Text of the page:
Father of Modern Bass Fishing – Ray Scott – Passes Away at 88


Father of Modern Bass Fishing – Ray Scott – Passes Away at 88

Ray Scott, the founder of the Bass Anglers Sportsman Society (B.A.S.S.) in 1967, passed away on Sunday, May 8. He died peacefully in his sleep of natural causes. He was 88 years old. With his vision of “building the sport of bass fishing to its rightful place in the first rank of American sports” back in 1967, he created the world’s largest fishing organization, the first bass tournament trail, and numerous publications.

In March of that year, Ray Scott has the idea for the first modern bass tournament while watching a basketball game in Jackson, Mississippi. He created the rules for competitive bass fishing that will foster the ideals of ethical angling, conservation, and safety. These same basic tournament rules and ideals of ethical angling still live to this day all around the world.

Ray Scott with a monster stringer of bass (photo courtesy of B.A.S.S.)

Scott created the first national tournament trail, the Bassmaster Tournament Trail. A three to a four-day tournament with prizes being awarded to the heaviest limit of bass. This was a catalyst that moved forward the advancement of bass boats, outboard engines, fishing tackle, lures, and electronics. Everyday anglers seeing what the pros were using followed suit. This spawned a massive bass fishing industry that today employs more than 800,000 people nationwide, and has an economic impact of over $125 billion per year.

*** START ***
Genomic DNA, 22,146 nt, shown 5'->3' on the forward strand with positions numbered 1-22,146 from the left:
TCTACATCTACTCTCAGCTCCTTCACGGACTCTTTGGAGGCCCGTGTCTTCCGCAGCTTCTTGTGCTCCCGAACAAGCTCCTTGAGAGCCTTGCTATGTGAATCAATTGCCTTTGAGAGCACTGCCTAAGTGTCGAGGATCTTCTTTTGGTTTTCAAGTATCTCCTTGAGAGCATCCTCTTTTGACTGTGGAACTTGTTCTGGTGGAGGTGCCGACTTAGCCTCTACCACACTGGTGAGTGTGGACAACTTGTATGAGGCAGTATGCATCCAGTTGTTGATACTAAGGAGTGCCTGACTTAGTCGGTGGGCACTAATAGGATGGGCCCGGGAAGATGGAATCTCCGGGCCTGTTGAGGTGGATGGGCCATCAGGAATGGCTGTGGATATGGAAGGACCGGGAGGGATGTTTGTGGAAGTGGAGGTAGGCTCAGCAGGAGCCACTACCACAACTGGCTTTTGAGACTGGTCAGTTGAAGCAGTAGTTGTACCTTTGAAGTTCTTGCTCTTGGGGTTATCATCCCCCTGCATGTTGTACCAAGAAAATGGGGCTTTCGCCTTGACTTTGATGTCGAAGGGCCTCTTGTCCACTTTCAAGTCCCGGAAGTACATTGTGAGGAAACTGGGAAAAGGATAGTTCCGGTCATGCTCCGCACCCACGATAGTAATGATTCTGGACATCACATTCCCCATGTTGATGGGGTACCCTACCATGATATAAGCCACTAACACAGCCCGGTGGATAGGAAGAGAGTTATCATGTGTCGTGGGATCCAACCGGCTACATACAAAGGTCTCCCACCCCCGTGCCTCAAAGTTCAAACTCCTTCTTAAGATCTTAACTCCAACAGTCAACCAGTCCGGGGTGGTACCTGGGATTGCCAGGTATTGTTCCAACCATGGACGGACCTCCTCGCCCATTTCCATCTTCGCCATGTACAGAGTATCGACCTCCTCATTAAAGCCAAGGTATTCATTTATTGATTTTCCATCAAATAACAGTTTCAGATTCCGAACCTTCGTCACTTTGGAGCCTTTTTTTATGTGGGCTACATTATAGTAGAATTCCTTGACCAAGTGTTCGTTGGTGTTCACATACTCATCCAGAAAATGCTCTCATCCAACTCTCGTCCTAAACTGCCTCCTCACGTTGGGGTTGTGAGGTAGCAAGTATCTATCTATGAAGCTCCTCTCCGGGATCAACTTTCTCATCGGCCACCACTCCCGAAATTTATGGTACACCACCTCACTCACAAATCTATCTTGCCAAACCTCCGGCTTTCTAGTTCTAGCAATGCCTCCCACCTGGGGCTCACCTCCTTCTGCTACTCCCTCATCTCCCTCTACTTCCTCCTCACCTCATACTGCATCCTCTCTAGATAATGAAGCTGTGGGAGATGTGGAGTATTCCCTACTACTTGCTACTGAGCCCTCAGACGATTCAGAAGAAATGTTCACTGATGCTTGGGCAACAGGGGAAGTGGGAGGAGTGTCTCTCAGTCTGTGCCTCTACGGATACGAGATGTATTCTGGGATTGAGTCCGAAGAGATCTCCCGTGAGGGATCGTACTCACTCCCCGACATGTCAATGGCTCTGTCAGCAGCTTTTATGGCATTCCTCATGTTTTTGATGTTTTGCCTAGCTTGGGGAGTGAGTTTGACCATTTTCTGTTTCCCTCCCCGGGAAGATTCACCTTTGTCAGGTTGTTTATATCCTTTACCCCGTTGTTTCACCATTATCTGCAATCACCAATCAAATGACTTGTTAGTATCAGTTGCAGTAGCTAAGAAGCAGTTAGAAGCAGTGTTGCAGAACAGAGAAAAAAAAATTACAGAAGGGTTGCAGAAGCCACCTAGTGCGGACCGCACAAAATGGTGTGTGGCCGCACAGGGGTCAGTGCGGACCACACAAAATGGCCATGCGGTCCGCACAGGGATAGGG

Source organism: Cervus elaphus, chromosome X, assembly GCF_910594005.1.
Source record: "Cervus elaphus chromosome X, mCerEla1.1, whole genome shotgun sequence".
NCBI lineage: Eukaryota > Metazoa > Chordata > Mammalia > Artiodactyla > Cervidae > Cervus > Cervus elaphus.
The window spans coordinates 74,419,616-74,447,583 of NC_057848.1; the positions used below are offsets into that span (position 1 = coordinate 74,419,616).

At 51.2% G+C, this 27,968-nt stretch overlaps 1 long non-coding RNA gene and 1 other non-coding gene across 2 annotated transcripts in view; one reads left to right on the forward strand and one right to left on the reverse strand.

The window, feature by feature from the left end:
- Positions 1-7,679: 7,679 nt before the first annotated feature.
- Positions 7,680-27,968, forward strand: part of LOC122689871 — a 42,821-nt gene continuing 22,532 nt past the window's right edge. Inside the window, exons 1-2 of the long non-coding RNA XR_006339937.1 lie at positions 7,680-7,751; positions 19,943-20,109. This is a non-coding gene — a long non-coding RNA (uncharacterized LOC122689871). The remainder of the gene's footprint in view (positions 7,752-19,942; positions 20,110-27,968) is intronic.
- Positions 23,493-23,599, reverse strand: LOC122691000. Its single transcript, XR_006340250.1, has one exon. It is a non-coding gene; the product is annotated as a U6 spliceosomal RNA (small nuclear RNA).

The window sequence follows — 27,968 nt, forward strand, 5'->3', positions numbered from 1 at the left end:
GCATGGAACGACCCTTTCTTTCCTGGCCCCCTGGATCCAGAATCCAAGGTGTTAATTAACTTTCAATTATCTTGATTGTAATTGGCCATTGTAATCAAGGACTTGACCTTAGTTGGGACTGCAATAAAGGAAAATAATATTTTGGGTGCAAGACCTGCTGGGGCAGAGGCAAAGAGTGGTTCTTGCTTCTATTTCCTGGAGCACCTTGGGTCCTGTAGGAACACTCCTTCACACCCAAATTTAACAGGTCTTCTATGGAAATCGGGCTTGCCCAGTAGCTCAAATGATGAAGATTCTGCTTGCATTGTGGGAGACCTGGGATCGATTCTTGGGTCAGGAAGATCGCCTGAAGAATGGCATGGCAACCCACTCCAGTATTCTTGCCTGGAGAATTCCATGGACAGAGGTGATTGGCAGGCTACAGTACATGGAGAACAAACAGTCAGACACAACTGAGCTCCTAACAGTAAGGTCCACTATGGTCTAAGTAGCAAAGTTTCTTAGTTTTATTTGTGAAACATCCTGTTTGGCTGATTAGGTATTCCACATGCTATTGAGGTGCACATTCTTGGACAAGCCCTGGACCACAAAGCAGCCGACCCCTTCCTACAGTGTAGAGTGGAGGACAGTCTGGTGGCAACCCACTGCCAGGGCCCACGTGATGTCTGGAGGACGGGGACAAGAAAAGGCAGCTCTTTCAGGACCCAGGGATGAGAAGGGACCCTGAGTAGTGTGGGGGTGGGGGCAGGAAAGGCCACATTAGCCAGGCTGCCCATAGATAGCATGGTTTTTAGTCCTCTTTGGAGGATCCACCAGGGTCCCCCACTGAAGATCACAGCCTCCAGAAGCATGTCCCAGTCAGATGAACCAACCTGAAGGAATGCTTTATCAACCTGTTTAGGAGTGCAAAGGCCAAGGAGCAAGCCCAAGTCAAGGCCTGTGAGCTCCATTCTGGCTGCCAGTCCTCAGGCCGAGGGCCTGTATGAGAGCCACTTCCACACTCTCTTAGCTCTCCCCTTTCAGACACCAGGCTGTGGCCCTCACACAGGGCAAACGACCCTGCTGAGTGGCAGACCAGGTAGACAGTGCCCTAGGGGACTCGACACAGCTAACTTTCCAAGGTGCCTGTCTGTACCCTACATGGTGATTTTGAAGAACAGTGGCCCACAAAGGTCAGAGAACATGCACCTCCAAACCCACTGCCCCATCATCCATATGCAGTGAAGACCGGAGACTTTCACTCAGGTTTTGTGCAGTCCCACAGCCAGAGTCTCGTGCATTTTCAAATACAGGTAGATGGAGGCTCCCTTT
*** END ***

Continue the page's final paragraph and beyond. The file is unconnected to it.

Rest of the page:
Ray Scott with a good-sized largemouth (photo courtesy of B.A.S.S.)

Ray Scott’s will and vision for bass fishing birthed an entire industry. It has impacted how the modern angler fish no matter what species they target. Scott brought bass fishing from a sleepy sport in the South to one of the most popular forms of recreational angling nationwide. His legacy of conservation and preservation lives on today. Through the standards, he set for the sport and for B.A.S.S. tournaments. As a result of his conservation efforts more than 90% of all bass anglers today release all or most of the bass they catch.

Our thoughts and prayers are with the Scott Family, he will surely be missed.

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Fishing Writer for AllOutdoor.com An avid angler since I was little, based out of the South East United States.

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